On New Year’s Day 2001, a former member of Harold Melvin’s Blue Notes named Ron Kennedy encountered Howard Tate in a Willingboro, NJ supermarket. Kennedy told Tate that a South Jersey DJ named Phil Casden had been playing the CD reissue of Howard Tate/Get It While You Can on his AM radio show and pleading with his listeners for any clues to the singer’s whereabouts. Two days later, Tate and Casden were having dinner together. Casden posted details of their meeting on the Internet, and within hours Howard’s home phone began to light up with recording and performance offers from England and France, Germany and Australia.
Fast-forward to that fateful, thrilling summer night at Village Underground. Two days later, Jon Pareles wrote in The New York Times:
“When Howard Tate’s voice leaped into falsetto on his 1967 album…it was the sound of a man driven nearly beyond endurance by love and pain. He sounded just as powerful and just as blue at the Village Underground on Saturday night, in his first New York performance since he dropped out of music in the 1970s…Unlike some soul singers who have returned to the church, Mr. Tate didn’t proselytize. He just let his songs testify to the endless hopes and torments of love.”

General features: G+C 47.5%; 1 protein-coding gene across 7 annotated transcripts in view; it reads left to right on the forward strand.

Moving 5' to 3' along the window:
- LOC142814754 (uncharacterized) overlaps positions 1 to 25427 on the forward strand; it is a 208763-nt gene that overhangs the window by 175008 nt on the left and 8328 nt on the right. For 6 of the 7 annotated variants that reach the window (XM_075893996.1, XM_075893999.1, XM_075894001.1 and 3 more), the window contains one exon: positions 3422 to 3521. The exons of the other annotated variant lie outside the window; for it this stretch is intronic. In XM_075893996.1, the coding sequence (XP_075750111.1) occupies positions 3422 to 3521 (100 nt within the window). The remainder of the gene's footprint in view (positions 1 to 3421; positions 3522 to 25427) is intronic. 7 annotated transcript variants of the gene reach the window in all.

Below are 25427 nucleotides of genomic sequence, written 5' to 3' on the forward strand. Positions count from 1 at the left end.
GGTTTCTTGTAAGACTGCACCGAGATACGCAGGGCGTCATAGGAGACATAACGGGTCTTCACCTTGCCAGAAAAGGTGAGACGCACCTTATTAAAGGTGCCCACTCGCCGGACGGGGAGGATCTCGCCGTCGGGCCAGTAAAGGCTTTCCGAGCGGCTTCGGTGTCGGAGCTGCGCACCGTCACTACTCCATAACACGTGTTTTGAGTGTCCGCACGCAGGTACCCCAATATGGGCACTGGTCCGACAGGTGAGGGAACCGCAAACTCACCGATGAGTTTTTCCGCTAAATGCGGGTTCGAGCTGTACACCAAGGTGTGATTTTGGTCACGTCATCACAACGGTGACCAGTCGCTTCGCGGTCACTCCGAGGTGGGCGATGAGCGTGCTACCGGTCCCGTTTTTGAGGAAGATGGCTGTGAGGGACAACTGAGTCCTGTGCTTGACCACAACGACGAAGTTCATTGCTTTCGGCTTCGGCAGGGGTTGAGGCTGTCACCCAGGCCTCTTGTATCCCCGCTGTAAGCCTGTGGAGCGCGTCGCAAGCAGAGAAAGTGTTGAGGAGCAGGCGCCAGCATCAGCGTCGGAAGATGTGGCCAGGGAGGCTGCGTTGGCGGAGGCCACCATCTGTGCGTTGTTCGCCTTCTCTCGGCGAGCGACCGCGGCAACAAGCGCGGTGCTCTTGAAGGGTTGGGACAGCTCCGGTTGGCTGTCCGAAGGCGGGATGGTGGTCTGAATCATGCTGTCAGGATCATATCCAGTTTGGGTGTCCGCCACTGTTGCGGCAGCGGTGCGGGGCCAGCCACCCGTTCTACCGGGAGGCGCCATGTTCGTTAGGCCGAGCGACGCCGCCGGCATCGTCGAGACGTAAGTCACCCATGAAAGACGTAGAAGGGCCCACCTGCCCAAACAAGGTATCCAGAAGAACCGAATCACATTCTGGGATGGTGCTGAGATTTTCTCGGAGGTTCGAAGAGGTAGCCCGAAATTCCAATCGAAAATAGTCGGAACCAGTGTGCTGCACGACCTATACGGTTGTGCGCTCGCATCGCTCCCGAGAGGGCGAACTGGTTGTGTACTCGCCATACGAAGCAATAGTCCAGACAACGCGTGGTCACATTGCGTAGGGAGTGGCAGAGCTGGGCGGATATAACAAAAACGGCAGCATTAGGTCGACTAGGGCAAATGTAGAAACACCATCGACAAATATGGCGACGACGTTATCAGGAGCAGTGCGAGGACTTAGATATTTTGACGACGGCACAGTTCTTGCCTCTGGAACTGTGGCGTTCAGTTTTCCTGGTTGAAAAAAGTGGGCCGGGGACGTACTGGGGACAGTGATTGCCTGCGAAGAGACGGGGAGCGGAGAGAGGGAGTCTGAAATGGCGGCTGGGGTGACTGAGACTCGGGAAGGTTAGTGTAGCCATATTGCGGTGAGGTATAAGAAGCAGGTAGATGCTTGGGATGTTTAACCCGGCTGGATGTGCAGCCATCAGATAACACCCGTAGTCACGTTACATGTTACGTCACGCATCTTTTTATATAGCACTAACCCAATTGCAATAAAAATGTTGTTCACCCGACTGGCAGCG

Jerry Ragovoy was in the house that night, up from his home in the Atlanta suburbs. He too was amazed to hear how little Howard’s voice had changed. “It’s a slight bit huskier,” the producer noted. “But other than that, the tonality, the sonority, the falsetto—all that is still there.”
And it’s all there on Rediscovered: The voice of Howard Tate, the songs and arrangements of Jerry Ragovoy, the playing of the Uptown Horns. You don’t have to be religious to call it a miracle.
When the phone calls and offers began to come in, decades into a life outside of music, Howard Tate prayed for guidance. “When I prayed, God told me: ‘I gave you that voice. You never went to music school. You wonder now if you should sing secular or gospel? There is a beauty in all music. It’s the life you live more than what comes out of your mouth.’
“Just tell the people out there that I’m going to give the best I can give. They deserve the best.”